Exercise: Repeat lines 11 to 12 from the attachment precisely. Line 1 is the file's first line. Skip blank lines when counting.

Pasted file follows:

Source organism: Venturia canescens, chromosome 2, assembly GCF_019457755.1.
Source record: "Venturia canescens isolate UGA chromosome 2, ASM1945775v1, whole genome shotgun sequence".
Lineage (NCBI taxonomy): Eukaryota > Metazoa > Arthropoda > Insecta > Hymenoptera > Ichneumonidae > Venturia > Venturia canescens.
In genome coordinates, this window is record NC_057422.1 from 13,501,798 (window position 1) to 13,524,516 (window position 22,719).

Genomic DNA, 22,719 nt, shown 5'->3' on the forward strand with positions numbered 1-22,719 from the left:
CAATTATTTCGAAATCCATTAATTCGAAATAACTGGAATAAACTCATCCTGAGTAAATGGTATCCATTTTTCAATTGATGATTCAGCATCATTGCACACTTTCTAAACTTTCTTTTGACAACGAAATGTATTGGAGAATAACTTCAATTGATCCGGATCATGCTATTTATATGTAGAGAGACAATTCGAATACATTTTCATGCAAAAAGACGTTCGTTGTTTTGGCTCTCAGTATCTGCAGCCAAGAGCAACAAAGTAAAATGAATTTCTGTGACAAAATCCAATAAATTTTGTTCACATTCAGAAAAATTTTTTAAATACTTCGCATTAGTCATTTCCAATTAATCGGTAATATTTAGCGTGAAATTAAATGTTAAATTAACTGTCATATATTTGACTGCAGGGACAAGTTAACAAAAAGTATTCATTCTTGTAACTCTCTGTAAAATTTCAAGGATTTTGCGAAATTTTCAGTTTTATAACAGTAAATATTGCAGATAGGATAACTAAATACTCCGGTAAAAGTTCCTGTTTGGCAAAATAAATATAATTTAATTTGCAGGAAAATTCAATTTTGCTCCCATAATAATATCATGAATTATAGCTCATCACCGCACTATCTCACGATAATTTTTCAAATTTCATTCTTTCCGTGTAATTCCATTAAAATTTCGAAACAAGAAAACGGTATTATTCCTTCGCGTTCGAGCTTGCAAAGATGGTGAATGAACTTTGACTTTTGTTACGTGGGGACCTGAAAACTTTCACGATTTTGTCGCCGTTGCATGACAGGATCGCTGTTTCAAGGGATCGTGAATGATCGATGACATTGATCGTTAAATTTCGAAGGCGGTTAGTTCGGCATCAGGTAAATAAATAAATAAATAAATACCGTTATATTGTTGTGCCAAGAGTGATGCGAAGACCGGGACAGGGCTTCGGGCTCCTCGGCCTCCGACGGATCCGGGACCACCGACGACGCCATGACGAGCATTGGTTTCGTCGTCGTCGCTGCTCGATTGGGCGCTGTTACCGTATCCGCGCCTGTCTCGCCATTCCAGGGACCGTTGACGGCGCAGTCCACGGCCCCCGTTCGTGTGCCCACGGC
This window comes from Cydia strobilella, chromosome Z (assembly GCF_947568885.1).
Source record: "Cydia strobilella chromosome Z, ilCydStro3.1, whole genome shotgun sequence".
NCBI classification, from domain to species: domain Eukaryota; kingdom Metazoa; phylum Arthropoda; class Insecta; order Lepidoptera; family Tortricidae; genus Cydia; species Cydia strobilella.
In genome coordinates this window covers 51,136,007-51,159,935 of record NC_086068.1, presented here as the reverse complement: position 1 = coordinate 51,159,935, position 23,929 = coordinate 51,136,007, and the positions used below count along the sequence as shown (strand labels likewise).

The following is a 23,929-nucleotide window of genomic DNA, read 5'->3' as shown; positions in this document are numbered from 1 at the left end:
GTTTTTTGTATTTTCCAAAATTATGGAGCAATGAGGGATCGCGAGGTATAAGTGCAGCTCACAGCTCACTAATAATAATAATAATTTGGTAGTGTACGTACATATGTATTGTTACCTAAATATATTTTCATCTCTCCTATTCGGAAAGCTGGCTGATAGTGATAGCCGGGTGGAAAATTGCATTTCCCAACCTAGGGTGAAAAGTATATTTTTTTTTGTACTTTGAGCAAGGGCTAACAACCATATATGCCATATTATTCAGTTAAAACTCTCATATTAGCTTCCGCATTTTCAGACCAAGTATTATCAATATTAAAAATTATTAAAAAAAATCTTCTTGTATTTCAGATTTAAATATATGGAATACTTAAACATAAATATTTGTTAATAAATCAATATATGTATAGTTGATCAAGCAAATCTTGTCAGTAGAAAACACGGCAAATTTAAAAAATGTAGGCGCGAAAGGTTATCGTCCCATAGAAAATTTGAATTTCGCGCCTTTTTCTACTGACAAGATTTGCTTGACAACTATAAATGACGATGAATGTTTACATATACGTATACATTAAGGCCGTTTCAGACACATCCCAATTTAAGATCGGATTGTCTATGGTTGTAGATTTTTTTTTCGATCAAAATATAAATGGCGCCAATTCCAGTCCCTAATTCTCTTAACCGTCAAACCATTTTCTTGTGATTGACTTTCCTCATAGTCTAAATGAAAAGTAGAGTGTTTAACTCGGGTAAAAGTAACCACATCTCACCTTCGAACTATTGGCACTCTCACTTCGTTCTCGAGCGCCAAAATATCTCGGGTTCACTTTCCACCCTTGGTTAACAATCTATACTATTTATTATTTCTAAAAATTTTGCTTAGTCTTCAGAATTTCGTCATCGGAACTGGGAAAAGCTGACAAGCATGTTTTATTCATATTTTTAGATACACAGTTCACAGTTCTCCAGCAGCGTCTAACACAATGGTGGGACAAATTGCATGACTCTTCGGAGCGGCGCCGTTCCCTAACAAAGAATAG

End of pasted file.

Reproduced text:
The following is a 23,929-nucleotide window of genomic DNA, read 5'->3' as shown; positions in this document are numbered from 1 at the left end:
GTTTTTTGTATTTTCCAAAATTATGGAGCAATGAGGGATCGCGAGGTATAAGTGCAGCTCACAGCTCACTAATAATAATAATAATTTGGTAGTGTACGTACATATGTATTGTTACCTAAATATATTTTCATCTCTCCTATTCGGAAAGCTGGCTGATAGTGATAGCCGGGTGGAAAATTGCATTTCCCAACCTAGGGTGAAAAGTATATTTTTTTTTGTACTTTGAGCAAGGGCTAACAACCATATATGCCATATTATTCAGTTAAAACTCTCATATTAGCTTCCGCATTTTCAGACCAAGTATTATCAATATTAAAAATTATTAAAAAAAATCTTCTTGTATTTCAGATTTAAATATATGGAATACTTAAACATAAATATTTGTTAATAAATCAATATATGTATAGTTGATCAAGCAAATCTTGTCAGTAGAAAACACGGCAAATTTAAAAAATGTAGGCGCGAAAGGTTATCGTCCCATAGAAAATTTGAATTTCGCGCCTTTTTCTACTGACAAGATTTGCTTGACAACTATAAATGACGATGAATGTTTACATATACGTATACATTAAGGCCGTTTCAGACACATCCCAATTTAAGATCGGATTGTCTATGGTTGTAGATTTTTTTTTCGATCAAAATATAAATGGCGCCAATTCCAGTCCCTAATTCTCTTAACCGTCAAACCATTTTCTTGTGATTGACTTTCCTCATAGTCTAAATGAAAAGTAGAGTGTTTAACTCGGGTAAAAGTAACCACATCTCACCTTCGAACTATTGGCACTCTCACTTCGTTCTCGAGCGCCAAAATATCTCGGGTTCACTTTCCACCCTTGGTTAACAATCTATACTATTTATTATTTCTAAAAATTTTGCTTAGTCTTCAGAATTTCGTCATCGGAACTGGGAAAAGCTGACAAGCATGTTTTATTCATATTTTTAGATACACAGTTCACAGTTCTCCAGCAGCGTCTAACACAATGGTGGGACAAATTGCATGACTCTTCGGAGCGGCGCCGTTCCCTAACAAAGAATAG